Cyathea dealbata



Kaponga, also known as the silver fern, is a tree fern species native to New Zealand. It typically grows up to 4-8 meters in height, with a distinctive trunk covered in rough, fibrous scales. The fronds are large, feathery, and arching.


Kaponga is found in various habitats throughout New Zealand, including forests, wetlands, and shady areas. It prefers moist and shaded environments.

Cultural Importance

Kaponga has cultural significance to Māori. The fronds were traditionally used for thatching and making baskets and mats. The tree fern also holds spiritual associations.

Ecological Role

Kaponga provides a habitat for native birds, insects, and other creatures. It contributes to the structural diversity and aesthetics of native forests and helps regulate moisture levels in the ecosystem.

Associated Birds

Kākā: Kākā are attracted to Kaponga trees for their potential as a food source. Kaponga trees produce small, fleshy fruit that can provide sustenance for these parrots. Kākā are known to have a varied diet that includes fruits, nectar, flowers, and insects.

Kākāriki: Kaponga trees attract Kākāriki due to their propensity to feed on various plant materials. These parakeets are known to consume berries, seeds, fruits, and flowers, which might be available in or around Kaponga trees.

Tūī: Tūī are attracted to Kaponga trees primarily for their nectar. These birds have specialised tongues and beaks that allow them to extract nectar from flowers. Kaponga trees provide a nectar source during their flowering season.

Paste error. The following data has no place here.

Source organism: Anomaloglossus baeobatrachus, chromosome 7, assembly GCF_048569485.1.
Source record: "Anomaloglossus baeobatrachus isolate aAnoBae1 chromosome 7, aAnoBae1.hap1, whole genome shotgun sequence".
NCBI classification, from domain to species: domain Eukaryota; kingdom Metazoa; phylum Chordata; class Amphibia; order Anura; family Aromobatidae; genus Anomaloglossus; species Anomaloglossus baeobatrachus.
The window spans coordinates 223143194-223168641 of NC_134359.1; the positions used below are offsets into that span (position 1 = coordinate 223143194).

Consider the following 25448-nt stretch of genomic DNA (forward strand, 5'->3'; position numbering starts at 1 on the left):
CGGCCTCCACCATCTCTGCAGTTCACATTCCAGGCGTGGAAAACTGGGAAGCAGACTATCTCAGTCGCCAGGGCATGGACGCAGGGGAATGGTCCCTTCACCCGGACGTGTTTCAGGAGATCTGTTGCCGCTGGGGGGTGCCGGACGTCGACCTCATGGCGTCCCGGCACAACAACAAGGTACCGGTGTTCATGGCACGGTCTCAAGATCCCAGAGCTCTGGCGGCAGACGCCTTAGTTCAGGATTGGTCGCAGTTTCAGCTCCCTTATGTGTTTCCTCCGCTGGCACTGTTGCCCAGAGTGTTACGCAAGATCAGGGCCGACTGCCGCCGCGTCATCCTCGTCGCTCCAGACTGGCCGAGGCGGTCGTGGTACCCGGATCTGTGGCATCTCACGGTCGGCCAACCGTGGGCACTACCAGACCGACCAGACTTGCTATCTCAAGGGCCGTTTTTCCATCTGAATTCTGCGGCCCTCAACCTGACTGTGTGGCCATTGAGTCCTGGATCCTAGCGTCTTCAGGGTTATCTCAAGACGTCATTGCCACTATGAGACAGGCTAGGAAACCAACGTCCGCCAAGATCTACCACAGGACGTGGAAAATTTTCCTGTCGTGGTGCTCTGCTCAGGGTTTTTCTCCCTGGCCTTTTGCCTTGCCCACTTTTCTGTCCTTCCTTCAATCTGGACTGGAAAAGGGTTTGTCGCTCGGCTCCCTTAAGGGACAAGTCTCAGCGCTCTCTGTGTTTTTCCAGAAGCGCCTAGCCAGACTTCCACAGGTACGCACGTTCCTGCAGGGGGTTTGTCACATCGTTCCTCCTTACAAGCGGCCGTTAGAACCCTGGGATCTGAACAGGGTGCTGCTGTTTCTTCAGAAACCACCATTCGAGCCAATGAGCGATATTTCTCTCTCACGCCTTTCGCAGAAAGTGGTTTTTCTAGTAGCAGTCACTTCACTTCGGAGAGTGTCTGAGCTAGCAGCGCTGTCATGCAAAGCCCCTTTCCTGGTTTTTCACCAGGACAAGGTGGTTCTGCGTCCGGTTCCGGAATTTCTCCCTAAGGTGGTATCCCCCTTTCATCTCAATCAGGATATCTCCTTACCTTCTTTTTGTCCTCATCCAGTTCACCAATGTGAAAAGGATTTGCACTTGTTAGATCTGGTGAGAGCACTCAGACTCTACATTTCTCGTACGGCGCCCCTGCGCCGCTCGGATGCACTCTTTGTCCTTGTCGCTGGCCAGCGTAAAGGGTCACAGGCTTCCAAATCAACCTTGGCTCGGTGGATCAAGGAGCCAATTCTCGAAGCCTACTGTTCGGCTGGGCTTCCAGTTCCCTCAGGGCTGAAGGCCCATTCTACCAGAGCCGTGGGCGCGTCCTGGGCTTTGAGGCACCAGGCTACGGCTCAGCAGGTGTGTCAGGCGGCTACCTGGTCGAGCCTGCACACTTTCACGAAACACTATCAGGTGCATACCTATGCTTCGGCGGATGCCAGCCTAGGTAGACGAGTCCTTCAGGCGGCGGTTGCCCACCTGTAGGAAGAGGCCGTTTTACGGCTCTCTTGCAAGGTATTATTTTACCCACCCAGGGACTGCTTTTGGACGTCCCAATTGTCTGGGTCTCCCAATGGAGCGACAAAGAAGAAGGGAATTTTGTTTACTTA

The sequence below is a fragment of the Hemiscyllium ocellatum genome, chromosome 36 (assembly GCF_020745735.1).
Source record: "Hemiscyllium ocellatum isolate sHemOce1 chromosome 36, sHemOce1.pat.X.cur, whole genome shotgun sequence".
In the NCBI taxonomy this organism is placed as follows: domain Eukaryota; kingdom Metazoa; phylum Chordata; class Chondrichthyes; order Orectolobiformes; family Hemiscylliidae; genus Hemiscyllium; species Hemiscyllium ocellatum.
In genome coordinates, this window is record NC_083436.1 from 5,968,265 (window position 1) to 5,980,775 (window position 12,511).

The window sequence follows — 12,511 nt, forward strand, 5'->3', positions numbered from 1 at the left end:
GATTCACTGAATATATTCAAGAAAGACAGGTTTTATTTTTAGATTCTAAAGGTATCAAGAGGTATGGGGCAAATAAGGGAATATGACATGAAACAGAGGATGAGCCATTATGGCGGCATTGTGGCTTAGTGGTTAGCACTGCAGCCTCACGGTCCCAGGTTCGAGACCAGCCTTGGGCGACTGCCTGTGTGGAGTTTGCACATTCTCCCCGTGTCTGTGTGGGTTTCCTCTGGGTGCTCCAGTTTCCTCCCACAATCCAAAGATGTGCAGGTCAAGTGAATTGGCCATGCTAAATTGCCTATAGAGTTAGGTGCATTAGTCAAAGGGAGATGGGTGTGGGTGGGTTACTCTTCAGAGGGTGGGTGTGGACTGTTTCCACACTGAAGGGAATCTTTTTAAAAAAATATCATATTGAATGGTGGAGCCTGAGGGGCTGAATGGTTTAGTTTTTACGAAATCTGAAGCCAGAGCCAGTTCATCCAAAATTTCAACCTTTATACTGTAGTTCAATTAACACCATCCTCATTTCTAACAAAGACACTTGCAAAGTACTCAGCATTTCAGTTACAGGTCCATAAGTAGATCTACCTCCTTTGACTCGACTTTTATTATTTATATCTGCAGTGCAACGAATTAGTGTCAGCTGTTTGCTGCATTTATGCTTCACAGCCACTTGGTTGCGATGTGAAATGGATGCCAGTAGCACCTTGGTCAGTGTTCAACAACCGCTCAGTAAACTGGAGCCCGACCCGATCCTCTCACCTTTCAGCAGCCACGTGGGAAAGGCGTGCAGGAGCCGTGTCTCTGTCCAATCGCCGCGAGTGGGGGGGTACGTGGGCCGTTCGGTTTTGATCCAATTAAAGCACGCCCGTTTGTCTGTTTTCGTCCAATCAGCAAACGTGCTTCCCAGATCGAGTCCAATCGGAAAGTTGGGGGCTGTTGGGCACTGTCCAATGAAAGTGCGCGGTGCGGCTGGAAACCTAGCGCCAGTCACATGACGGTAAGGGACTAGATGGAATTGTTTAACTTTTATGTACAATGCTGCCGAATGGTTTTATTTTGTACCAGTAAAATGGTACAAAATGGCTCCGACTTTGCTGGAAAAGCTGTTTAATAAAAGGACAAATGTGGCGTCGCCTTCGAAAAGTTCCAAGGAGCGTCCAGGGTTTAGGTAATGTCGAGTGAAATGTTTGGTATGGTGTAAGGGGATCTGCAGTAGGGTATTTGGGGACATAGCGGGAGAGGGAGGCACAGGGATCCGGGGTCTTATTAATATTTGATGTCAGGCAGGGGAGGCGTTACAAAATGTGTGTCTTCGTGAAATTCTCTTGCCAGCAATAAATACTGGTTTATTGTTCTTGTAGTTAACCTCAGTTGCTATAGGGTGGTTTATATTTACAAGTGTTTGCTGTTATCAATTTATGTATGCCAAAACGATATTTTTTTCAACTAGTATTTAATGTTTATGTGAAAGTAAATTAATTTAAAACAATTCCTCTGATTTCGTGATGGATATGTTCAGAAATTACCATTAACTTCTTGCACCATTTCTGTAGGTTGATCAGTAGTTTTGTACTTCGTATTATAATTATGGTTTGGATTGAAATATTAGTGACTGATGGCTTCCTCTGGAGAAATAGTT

Fantail: Kaponga trees attract Fantails due to their potential as insect-rich environments. The dense foliage of Kaponga trees provides a suitable habitat for insects, which Fantails feed on while flitting through the foliage.

Kererū: Kererū could be attracted to Kaponga trees because of their fruit. These pigeons are known to feed on various fruits, and Kaponga trees' fruit could have been a valuable food resource for them.

Morepork: Kaponga trees attract morepork due to the potential presence of prey. These owls are nocturnal predators that feed on insects, small mammals, and birds. The insects drawn to Kaponga trees could attract Ruru for hunting.

Conservation Status

 Kaponga is not currently listed as a threatened species. However, local populations can be affected by habitat loss and disturbance.

Interesting Facts

  • Kaponga is one of the most common and widespread tree fern species in New Zealand.
  • The trunk of Kaponga is covered in scales that protect the growing tip, known as the koru.

Conservation Tips

To support the conservation of Kaponga and other native fern species, you can avoid removing mature specimens unless necessary, participate in local habitat restoration projects, and promote the protection of native forests.